Reportedly the Aedes aegypi mosquitos that spread the Zika virus infection are more prevalent in Panama City. The CDC has issued a Zika warning about Panama. Most notably, the Aedes aegypi mosquitos also spread the Chikungunya virus and dengue fever. So, make sure to take precautions in Panama City and use insect repellents.
Aedes aegypi mosquitos are less prevalent in Medellín. In addition, most of the cases of Zika reported in Colombia have been at lower elevations.
For over seven years, I have lived in higher floors in high-rise apartments in Medellín. And I can sleep with the windows open with no bugs and I have never even seen a mosquito. Reportedly mosquitoes typically don’t fly very high.
Last year I met an expat in Medellín that told me he had traveled to Panama and got sick with dengue fever. This demonstrates that it’s important to take precautions in Panama. And the grocery stores and drug stores in Panama all sell insect repellents.
14. Job Opportunities
Medellin wins here. Medellín is a much larger city with nearly double the metro population of Panama City. So, clearly there are many more job opportunities in Medellín. And the smaller cities and towns in Panama will have even fewer job opportunities.
Medellín has several very large employers and several multinational companies have offices in Medellín that are headquartered in the U.S.
But there aren’t that many work opportunities in either city for foreigners. This is particularly the case if you don’t speak Spanish fluently. Fluency in Spanish is typically required for the best jobs in both Colombia and Panama.
In both Medellín and Panama City you can find English teaching job opportunities if you are a native English speaker. However, the pay for English teaching isn’t the greatest in either city. And competition is reportedly fierce for English teaching jobs in both places.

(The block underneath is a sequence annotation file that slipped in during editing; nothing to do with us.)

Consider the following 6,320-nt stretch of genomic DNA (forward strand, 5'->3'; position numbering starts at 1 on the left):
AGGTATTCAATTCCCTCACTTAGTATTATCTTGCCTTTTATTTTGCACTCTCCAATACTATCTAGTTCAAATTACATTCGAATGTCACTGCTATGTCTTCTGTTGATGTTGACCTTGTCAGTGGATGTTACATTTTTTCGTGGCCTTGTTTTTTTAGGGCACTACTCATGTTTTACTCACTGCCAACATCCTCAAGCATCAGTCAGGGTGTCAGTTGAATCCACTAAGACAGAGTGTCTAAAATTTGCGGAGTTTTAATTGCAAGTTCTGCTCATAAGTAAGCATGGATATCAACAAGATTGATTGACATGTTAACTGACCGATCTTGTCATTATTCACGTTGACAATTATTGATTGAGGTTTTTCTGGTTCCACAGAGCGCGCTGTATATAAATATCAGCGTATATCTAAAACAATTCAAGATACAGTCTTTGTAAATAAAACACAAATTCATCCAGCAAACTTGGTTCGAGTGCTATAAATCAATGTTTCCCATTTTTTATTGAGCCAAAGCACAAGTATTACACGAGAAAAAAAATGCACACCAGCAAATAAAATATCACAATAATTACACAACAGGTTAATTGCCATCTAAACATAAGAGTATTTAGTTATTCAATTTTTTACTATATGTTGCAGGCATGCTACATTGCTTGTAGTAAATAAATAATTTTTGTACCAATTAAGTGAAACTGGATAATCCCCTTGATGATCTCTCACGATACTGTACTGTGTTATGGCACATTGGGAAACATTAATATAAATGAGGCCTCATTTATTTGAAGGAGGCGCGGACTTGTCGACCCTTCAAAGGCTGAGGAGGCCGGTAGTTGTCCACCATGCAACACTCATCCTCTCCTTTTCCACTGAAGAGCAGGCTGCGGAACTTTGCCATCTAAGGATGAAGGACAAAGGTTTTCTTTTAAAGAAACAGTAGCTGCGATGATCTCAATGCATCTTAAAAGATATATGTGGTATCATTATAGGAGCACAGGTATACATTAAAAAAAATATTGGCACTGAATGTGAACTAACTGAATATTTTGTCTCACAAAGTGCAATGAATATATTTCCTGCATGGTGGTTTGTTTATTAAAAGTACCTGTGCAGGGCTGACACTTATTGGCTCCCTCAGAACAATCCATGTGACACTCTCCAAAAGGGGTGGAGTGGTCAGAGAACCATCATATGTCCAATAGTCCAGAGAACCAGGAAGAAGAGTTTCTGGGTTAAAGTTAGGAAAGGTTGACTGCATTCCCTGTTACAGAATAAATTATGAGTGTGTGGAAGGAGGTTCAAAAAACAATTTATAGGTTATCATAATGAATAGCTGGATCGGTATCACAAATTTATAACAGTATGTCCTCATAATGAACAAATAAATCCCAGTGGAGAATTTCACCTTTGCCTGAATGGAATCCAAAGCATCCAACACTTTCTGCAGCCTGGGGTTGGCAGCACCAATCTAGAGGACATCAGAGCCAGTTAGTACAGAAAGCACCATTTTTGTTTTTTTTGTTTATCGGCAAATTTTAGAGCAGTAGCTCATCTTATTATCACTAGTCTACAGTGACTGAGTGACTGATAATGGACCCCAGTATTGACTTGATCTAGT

15. Expat Community
Panama City arguably wins here. Panama City reportedly has a larger expat English speaking community than Medellín has.
Panama has over 14,000 expats from the U.S. and nearly 4,000 from Canada and the UK living in Panama according to International Organization of Migration. Likely up to half of those expats live in Panama City, the largest city in Panama.
The entire country of Colombia has nearly 19,000 expats from the U.S. and over 2,200 expats from Canada and the UK living in Colombia according to International Organization of Migration. But a majority of those expats living in Colombia likely live in Bogotá, which is the largest city and business center in Colombia.
The expat community in Medellín is likely much smaller and unfortunately there aren’t statistics for Medellín. However, I would estimate there may be less than 4,000 expats from North America and Europe living in Medellín. In addition, the expats in Medellín are less noticeable in the much larger city of Medellín.
However, both places have active expat populations that are fairly well organized. Medellín has large expat groups on Facebook like Medellin Expats and Digital Nomads Medellin that are active with several thousand members each.
Panama also has a sizeable Expats in Panama Facebook group with over 6,500 members that is active.
In addition, in both Panama City and Medellín there are many regularly organized meetups for expats each month.
16. Education Options
The cities arguably tie here. Medellín is a much larger city so it has nearly 40 universities. Panama City has about half as many universities due to being nearly half the size in terms of population.
However, with a bigger expat population in Panama City, it apparently has more Spanish language programs available than are found in Medellín. However, Medellín has Universidad EAFIT, which reportedly has the largest Spanish language program in Colombia for foreigners.
In addition, both Medellín and Panama City each has over 10 bilingual schools available for children.
Both places have many education options. But Medellín has more universities and Panama City has more Spanish language programs and the cities both have many bilingual schools. So, the two cities arguably tie in this education category.
17. Internet Availability and Infrastructure Reliability